Love Even Them

But I say to you, love your enemies
and pray for those who persecute you[.] (Mt 5:44)

I was twenty-six years old. I drove my car out to the barn to see my horse. As I drove the drive I knew in my sleep, the drive I had done thousands of times and would do many more, I spoke with my Godmother on the phone. We chatted and I slowed around the curves, accelerated coming out of the bends, and squinted into the western sky at sundown.

Kathy was the kind of phone call you didn’t want to miss and that you hated to say goodbye to. Her chuckle and wry whit shared as much joy in the delivery as what she actually was saying. This talk was no different. I had just shared a particular annoyance about my new-to-me-through-marriage family, and she listened and um hummed through the whole thing. When I paused for a breath before launching back in, she stopped me.

“So they’re not perfect, hmmm? Have you prayed about? Have you prayed for them specifically?”

I pulled over to the shoulder alongside the barn’s driveway entrance and turned off the car, flicking on my hazards. That hot embarrassment feeling slid up my neck and reddened my face. I mumbled that I hadn’t prayed for them or about it but felt very righteous in my annoyance.

“Surely God loves them, too? There must be something lovable there? Even a little thing. Dessert? How are their desserts?”

My embarrassment gave way to laughter. Yes, I liked their pies. Okay, then. Small steps toward being able to pray for them.

My Godmother has been dead for five and a half years but when someone annoys me, when someone persecutes me, either perceived or intentional, I remember that dusty side of the road in rural Minnesota, and her chuckle about desserts. My relationships are as imperfect as I am, but finding a common place to start loving someone and then being able to pray for them has helped me weather eight years of marriage.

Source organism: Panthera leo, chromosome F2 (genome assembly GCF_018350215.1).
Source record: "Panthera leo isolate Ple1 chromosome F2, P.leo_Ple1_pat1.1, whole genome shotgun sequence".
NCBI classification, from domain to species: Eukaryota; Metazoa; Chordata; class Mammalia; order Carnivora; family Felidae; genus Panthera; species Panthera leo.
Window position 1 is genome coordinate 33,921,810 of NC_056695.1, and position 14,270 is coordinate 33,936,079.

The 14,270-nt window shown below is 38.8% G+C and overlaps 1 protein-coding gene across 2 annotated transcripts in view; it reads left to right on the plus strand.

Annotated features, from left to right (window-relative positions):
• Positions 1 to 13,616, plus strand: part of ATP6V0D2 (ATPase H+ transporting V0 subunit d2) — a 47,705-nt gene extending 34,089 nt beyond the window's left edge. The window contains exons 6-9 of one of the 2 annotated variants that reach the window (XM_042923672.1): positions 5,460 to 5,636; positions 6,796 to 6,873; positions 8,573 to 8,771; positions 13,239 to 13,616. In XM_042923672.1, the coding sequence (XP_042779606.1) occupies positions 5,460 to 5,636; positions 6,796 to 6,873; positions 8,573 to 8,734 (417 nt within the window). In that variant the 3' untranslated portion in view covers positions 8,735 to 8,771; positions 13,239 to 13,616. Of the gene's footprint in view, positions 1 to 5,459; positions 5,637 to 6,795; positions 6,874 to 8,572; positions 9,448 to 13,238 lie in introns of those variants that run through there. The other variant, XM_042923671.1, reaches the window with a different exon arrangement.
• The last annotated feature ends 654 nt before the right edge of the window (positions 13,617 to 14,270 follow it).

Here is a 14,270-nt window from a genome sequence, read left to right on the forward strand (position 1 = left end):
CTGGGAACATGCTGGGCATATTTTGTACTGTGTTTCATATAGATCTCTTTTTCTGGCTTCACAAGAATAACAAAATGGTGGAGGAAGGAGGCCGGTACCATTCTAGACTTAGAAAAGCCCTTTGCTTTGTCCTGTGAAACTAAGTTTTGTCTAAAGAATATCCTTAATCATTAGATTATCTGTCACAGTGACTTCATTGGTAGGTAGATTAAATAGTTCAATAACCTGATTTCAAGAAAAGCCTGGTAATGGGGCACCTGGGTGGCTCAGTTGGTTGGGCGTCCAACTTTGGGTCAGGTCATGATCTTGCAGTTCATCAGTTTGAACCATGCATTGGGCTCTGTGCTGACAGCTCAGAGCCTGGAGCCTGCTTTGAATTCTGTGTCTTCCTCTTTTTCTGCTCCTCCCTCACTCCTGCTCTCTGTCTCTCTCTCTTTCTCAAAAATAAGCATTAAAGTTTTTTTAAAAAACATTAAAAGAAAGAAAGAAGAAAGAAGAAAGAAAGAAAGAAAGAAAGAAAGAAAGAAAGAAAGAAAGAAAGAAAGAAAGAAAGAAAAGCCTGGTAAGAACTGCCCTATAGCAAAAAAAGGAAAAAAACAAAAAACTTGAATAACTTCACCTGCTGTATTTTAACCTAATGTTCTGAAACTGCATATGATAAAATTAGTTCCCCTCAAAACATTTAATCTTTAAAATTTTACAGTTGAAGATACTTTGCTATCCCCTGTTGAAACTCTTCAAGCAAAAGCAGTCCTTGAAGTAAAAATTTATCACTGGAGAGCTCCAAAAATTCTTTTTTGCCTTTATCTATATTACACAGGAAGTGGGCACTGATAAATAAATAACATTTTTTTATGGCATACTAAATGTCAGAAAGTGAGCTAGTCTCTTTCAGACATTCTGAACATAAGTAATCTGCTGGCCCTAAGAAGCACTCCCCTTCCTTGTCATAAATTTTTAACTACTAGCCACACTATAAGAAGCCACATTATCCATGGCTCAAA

[Tweet “My relationships are as imperfect as I am. // @WholeParenting”]

Can you pray for those who are your enemies? Can you find one thing that makes them lovable? Maybe that’s your start.

Nell O’Leary is a recovering lawyer who blogs and sews while tending to her husband and four kiddos in the great city of Saint Paul, Minnesota. She serves as Managing Editor for Blessed is She, blog, sews, and can down a iced chai tea latte in no time flat. Find out more about her here.


  • Reply
    June 20, 2017 at 9:21 am

    I love this. Thank you. And it helps me to think about my own God Children. Am I feeding them with the kind of love and wisdom your God Mother did? Thanks again.

  • Reply
    June 20, 2017 at 1:16 pm

    But a good “ouch”!
    Thanks needed to hear that.
    Peace, Mary

  • Reply
    June 21, 2017 at 2:26 am

    My co-worker is cagey, evasive, meddling and controlling. I’ve caught her in lies more than once. She’s tried to throw me under the bus more than once; I don’t trust her as far as I can throw her. I just want her to go away.
    Can I find one thing that makes her lovable? Umm… she has nice, shiny hair. Does that count? How about her ability to put on a fake, sickly-sweet smile?

    • Reply
      Blessed is She
      June 22, 2017 at 7:05 pm

      That sounds like such a hard situation, Kathi!! I’ll be praying for your struggle!! –Nell

  • Reply
    June 21, 2017 at 9:50 am

    Nell, you have such a gift with story telling and words. I am always amazed after I read one of your reflections, but this one in particular hits home. Thank you!

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